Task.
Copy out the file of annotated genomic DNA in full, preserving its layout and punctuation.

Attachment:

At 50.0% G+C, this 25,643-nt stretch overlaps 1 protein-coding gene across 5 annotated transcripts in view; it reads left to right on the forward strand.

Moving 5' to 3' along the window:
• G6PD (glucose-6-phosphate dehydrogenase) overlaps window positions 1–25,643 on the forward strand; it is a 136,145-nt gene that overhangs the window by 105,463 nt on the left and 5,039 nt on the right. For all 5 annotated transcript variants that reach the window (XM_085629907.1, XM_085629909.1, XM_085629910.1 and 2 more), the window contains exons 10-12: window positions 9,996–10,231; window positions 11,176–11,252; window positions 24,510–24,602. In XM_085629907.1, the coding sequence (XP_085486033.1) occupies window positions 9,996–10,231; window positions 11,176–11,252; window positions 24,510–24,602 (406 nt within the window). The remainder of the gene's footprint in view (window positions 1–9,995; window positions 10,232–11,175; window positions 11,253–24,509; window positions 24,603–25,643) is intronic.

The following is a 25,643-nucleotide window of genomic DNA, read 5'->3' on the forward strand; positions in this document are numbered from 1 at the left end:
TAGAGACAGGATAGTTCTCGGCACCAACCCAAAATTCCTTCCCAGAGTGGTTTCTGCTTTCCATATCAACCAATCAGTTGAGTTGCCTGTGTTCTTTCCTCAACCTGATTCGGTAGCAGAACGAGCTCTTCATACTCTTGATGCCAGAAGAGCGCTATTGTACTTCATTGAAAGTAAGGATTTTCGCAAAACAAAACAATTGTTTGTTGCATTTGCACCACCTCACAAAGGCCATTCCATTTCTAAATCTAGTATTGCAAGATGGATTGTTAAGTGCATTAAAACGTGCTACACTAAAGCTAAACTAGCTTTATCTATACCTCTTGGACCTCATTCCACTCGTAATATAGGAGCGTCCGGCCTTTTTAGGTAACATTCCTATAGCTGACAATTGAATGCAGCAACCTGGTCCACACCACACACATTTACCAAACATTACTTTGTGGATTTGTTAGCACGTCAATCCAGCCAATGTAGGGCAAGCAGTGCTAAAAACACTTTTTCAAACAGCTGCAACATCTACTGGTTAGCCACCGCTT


At 50.0% G+C, this 25,643-nt stretch overlaps 1 protein-coding gene across 5 annotated transcripts in view; it reads left to right on the forward strand.

Moving 5' to 3' along the window:
• G6PD (glucose-6-phosphate dehydrogenase) overlaps window positions 1–25,643 on the forward strand; it is a 136,145-nt gene that overhangs the window by 105,463 nt on the left and 5,039 nt on the right. For all 5 annotated transcript variants that reach the window (XM_085629907.1, XM_085629909.1, XM_085629910.1 and 2 more), the window contains exons 10-12: window positions 9,996–10,231; window positions 11,176–11,252; window positions 24,510–24,602. In XM_085629907.1, the coding sequence (XP_085486033.1) occupies window positions 9,996–10,231; window positions 11,176–11,252; window positions 24,510–24,602 (406 nt within the window). The remainder of the gene's footprint in view (window positions 1–9,995; window positions 10,232–11,175; window positions 11,253–24,509; window positions 24,603–25,643) is intronic.

The following is a 25,643-nucleotide window of genomic DNA, read 5'->3' on the forward strand; positions in this document are numbered from 1 at the left end:
TAGAGACAGGATAGTTCTCGGCACCAACCCAAAATTCCTTCCCAGAGTGGTTTCTGCTTTCCATATCAACCAATCAGTTGAGTTGCCTGTGTTCTTTCCTCAACCTGATTCGGTAGCAGAACGAGCTCTTCATACTCTTGATGCCAGAAGAGCGCTATTGTACTTCATTGAAAGTAAGGATTTTCGCAAAACAAAACAATTGTTTGTTGCATTTGCACCACCTCACAAAGGCCATTCCATTTCTAAATCTAGTATTGCAAGATGGATTGTTAAGTGCATTAAAACGTGCTACACTAAAGCTAAACTAGCTTTATCTATACCTCTTGGACCTCATTCCACTCGTAATATAGGAGCGTCCGGCCTTTTTAGGTAACATTCCTATAGCTGACAATTGAATGCAGCAACCTGGTCCACACCACACACATTTACCAAACATTACTTTGTGGATTTGTTAGCACGTCAATCCAGCCAATGTAGGGCAAGCAGTGCTAAAAACACTTTTTCAAACAGCTGCAACATCTACTGGTTAGCCACCGCTT